Today, as we plow our way through this new millennium, we are also entering a time when the emphasis isn’t so much on creativity as it is on speed and efficiency; a time when the old-fashioned art of letter- writing has become as passe as my manual typewriter.
Taking pen and ink to paper is considered an outdated mode of communication now that text messaging and cell phones are handy. At least, that’s what the new high tech world would have us believe. They say these new techniques of communication save valuable time, energy, stationary and postage. And so the personal touch becomes another casualty in our quest for faster and more modern conveniences.
It is my opinion that the email writer and the cell phone messenger are missing out on the best part of communicating; they will never know the joys our generation felt in those bundles of handwritten romantic letters, bound in tattered stacks and tied with blue ribbons, preserved through the years as a narrative of lasting love.
Like most of my generation, I still feel a sense of happy anticipation upon hearing the sound of mail dropping into my mail box; even though I know on most days all I’ll find are bills and unwanted circulars. There’s also the possibility, however, that a letter from a loved one may arrive among that daily hodgepodge of paper. And, it pleases me to know that someone cared enough to take the time to write me a personal message.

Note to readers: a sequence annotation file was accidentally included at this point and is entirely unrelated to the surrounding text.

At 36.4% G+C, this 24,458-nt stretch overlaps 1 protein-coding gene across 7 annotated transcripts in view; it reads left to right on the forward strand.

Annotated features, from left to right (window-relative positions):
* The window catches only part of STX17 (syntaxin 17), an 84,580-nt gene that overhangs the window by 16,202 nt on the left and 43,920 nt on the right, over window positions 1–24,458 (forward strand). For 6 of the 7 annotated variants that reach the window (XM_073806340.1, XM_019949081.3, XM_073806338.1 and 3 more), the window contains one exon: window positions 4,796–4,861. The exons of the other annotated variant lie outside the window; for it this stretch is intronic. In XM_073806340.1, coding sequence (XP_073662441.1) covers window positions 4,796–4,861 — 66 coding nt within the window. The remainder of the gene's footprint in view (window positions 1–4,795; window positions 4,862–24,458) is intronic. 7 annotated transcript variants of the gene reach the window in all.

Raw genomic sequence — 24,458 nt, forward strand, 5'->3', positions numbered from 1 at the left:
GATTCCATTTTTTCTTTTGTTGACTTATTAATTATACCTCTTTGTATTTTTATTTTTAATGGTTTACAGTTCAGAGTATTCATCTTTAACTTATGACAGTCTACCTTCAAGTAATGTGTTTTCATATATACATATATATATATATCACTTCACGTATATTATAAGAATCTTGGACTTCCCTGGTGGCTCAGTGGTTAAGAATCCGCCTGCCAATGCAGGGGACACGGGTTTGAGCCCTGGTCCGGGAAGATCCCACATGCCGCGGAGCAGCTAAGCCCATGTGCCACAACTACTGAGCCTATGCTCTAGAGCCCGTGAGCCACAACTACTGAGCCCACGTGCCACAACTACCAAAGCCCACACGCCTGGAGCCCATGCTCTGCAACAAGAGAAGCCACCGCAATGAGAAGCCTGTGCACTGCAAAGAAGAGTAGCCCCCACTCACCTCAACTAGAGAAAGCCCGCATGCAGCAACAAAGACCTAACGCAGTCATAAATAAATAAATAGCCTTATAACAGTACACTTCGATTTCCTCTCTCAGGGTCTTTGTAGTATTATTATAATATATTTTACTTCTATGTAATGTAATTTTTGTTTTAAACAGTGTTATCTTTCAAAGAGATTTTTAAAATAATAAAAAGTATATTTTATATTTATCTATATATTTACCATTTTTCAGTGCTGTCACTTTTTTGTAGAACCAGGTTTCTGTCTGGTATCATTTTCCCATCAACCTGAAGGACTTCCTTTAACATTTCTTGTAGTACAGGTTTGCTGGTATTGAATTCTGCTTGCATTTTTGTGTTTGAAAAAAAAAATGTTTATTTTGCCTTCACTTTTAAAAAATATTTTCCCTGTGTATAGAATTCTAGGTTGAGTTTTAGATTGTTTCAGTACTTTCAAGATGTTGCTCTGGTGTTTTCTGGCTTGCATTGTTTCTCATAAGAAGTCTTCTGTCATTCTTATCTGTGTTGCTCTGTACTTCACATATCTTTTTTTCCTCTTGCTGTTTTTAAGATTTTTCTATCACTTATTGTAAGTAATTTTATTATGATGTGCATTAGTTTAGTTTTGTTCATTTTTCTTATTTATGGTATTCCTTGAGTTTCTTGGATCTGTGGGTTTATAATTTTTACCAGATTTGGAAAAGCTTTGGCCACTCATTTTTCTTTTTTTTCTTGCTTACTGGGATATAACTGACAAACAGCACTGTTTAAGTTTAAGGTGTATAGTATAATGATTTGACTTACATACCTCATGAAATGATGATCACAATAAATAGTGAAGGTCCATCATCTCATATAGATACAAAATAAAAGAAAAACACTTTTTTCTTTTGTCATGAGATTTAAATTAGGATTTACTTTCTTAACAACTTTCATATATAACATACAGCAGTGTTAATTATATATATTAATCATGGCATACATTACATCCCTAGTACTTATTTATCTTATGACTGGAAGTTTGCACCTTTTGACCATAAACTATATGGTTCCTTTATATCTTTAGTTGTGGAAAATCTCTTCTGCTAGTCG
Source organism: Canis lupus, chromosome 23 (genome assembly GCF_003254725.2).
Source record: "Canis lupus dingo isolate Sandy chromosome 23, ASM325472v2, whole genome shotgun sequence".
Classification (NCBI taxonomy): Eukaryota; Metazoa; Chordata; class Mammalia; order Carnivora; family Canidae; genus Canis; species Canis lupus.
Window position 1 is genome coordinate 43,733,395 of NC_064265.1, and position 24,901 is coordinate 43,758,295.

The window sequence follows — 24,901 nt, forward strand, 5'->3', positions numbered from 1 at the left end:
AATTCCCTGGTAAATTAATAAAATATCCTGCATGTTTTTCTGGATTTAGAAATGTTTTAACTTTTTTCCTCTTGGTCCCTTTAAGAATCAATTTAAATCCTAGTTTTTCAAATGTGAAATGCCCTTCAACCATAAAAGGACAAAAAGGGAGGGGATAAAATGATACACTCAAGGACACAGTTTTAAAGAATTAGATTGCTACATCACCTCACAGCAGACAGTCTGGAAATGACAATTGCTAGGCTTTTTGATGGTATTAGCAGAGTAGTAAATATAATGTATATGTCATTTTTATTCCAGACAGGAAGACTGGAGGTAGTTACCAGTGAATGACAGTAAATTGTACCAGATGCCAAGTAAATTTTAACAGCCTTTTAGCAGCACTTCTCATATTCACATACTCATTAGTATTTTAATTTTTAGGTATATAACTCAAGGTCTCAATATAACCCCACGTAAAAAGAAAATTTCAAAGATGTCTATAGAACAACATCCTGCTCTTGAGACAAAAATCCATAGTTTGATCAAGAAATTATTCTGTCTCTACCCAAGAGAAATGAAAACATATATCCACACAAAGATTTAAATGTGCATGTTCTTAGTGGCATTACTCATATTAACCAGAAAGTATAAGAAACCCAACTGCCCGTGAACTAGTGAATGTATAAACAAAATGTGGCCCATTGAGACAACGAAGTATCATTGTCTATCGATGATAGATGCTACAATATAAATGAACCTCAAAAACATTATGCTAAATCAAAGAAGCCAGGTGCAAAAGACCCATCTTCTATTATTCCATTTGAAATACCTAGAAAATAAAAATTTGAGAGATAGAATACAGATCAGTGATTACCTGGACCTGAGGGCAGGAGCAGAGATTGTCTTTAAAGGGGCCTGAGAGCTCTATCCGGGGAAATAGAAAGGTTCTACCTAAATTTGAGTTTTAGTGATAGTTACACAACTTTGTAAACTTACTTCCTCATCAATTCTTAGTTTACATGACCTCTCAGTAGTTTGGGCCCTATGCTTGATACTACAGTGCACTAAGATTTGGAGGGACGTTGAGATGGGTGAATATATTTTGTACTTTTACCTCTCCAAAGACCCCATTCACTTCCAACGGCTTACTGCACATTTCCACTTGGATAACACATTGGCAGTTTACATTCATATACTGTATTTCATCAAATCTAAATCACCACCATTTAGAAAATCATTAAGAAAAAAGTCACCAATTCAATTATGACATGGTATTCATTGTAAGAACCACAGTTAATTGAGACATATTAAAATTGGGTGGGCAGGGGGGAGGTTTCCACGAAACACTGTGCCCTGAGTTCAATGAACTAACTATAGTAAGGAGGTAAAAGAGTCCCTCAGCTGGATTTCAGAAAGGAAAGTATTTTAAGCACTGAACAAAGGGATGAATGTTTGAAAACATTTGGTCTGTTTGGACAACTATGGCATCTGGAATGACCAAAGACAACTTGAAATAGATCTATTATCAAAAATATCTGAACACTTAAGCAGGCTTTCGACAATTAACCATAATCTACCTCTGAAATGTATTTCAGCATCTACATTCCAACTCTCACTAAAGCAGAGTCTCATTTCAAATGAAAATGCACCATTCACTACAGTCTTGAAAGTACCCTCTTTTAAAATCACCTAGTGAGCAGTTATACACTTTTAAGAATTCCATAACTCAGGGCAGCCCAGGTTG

The late lecturer and author, Dr. Leo Buscaglia, was a firm believer in the art of letter writing and he employed this form of communication generously during his lifetime. I was fortunate enough to have been a recipient of Leo Buscaglia’s warm and inspiring notes and letters. These letters remain one of my most treasured possessions, and like a good book, I read them again and again, to discover something new each time.
I received my first letter from Leo at a time when I needed it most. It arrived the day I had firmly decided to give up my fledgling career as a writer. Like many housewives, I was caught between my desire for creativity and the age-old need to be a diligent homemaker, a devoted wife and a dutiful daughter. I was finding it nearly impossible to juggle all of these demands on my time and energy.
Between my daily bouts with the laundry, household responsibilities, unmade beds, dirty dishes and a part-time job, I was trying to finish a short story. I was feeling especially frustrated that morning, and overwhelmed by my mounting housework. I decided something would have to go-and it would be my writing career. I chucked my old manual typewriter into the darkest corner of my closet, wadded up my manuscript into a tight little ball and tossed it into the wastebasket. I’d leave the writing to the writers of the world. The end.